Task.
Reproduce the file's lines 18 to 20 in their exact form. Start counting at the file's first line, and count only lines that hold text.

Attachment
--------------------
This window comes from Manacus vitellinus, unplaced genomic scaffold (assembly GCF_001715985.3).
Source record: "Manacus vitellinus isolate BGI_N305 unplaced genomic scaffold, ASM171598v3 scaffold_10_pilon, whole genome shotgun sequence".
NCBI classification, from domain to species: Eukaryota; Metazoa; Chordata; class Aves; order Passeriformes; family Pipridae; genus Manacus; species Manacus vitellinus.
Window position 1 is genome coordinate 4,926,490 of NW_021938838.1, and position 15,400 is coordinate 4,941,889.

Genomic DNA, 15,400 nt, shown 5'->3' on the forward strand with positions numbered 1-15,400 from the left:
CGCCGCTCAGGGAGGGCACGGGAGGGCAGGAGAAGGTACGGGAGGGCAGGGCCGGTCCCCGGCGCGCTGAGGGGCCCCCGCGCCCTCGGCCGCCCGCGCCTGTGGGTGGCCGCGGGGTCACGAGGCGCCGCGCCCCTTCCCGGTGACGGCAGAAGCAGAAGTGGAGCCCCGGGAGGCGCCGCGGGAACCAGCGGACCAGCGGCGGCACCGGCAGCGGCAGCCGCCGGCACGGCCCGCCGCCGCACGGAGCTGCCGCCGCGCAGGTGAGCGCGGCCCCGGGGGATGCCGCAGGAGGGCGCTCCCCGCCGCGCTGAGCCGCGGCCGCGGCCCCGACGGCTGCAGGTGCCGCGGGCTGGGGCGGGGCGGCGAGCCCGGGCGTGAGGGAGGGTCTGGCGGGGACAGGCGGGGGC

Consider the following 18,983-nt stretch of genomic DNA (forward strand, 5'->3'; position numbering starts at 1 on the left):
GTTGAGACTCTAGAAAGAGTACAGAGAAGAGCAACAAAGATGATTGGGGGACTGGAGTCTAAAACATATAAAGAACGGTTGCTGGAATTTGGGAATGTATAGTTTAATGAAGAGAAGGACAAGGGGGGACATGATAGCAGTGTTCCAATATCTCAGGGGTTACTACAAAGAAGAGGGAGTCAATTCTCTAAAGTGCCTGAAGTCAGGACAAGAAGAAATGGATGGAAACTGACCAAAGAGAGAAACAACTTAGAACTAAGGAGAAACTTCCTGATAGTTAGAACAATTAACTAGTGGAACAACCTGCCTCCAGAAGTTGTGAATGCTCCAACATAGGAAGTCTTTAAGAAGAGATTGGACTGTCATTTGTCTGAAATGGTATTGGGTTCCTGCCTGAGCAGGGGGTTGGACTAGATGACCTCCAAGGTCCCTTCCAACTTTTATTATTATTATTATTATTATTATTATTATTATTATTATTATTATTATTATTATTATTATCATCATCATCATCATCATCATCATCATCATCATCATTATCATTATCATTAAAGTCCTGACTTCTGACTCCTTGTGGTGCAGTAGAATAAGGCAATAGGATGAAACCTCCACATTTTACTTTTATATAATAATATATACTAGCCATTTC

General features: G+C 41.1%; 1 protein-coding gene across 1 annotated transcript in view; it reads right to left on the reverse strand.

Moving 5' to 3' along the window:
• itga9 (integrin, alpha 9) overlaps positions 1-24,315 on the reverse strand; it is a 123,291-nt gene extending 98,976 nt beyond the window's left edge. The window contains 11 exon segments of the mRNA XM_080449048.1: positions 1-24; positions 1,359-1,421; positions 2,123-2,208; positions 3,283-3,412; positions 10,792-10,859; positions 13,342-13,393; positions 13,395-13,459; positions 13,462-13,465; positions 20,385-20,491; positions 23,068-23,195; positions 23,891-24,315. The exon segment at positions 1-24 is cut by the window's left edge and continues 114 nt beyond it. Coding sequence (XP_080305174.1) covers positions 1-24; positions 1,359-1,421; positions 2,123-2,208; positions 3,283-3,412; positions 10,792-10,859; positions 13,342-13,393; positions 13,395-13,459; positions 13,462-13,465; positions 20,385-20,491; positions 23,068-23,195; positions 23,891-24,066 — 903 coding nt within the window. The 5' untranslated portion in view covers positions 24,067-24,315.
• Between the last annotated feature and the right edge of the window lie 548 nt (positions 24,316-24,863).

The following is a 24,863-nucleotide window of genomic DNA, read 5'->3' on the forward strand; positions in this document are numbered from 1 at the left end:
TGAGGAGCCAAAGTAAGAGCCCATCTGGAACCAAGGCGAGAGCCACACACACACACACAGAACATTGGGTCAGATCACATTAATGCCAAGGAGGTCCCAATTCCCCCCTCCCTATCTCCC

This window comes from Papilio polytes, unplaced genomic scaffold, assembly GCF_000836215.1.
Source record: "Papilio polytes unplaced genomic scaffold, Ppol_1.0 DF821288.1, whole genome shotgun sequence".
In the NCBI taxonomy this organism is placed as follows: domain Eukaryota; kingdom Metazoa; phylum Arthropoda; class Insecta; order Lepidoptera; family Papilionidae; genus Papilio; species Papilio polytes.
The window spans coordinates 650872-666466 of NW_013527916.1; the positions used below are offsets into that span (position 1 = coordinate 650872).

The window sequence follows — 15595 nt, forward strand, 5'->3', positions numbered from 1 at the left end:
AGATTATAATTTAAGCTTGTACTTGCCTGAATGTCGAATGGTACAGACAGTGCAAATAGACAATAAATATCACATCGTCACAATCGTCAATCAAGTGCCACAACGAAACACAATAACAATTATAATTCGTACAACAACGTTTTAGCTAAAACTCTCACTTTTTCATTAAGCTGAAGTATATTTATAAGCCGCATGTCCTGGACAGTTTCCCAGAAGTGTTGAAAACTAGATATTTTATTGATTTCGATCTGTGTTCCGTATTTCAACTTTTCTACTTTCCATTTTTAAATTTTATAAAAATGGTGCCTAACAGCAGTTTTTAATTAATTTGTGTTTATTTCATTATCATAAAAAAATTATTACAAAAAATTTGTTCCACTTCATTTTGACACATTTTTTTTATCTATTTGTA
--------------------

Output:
The window spans coordinates 650872-666466 of NW_013527916.1; the positions used below are offsets into that span (position 1 = coordinate 650872).

The window sequence follows — 15595 nt, forward strand, 5'->3', positions numbered from 1 at the left end:
AGATTATAATTTAAGCTTGTACTTGCCTGAATGTCGAATGGTACAGACAGTGCAAATAGACAATAAATATCACATCGTCACAATCGTCAATCAAGTGCCACAACGAAACACAATAACAATTATAATTCGTACAACAACGTTTTAGCTAAAACTCTCACTTTTTCATTAAGCTGAAGTATATTTATAAGCCGCATGTCCTGGACAGTTTCCCAGAAGTGTTGAAAACTAGATATTTTATTGATTTCGATCTGTGTTCCGTATTTCAACTTTTCTACTTTCCATTTTTAAATTTTATAAAAATGGTGCCTAACAGCAGTTTTTAATTAATTTGTGTTTATTTCATTATCATAAAAAAATTATTACAAAAAATTTGTTCCACTTCATTTTGACACATTTTTTTTATCTATTTGTA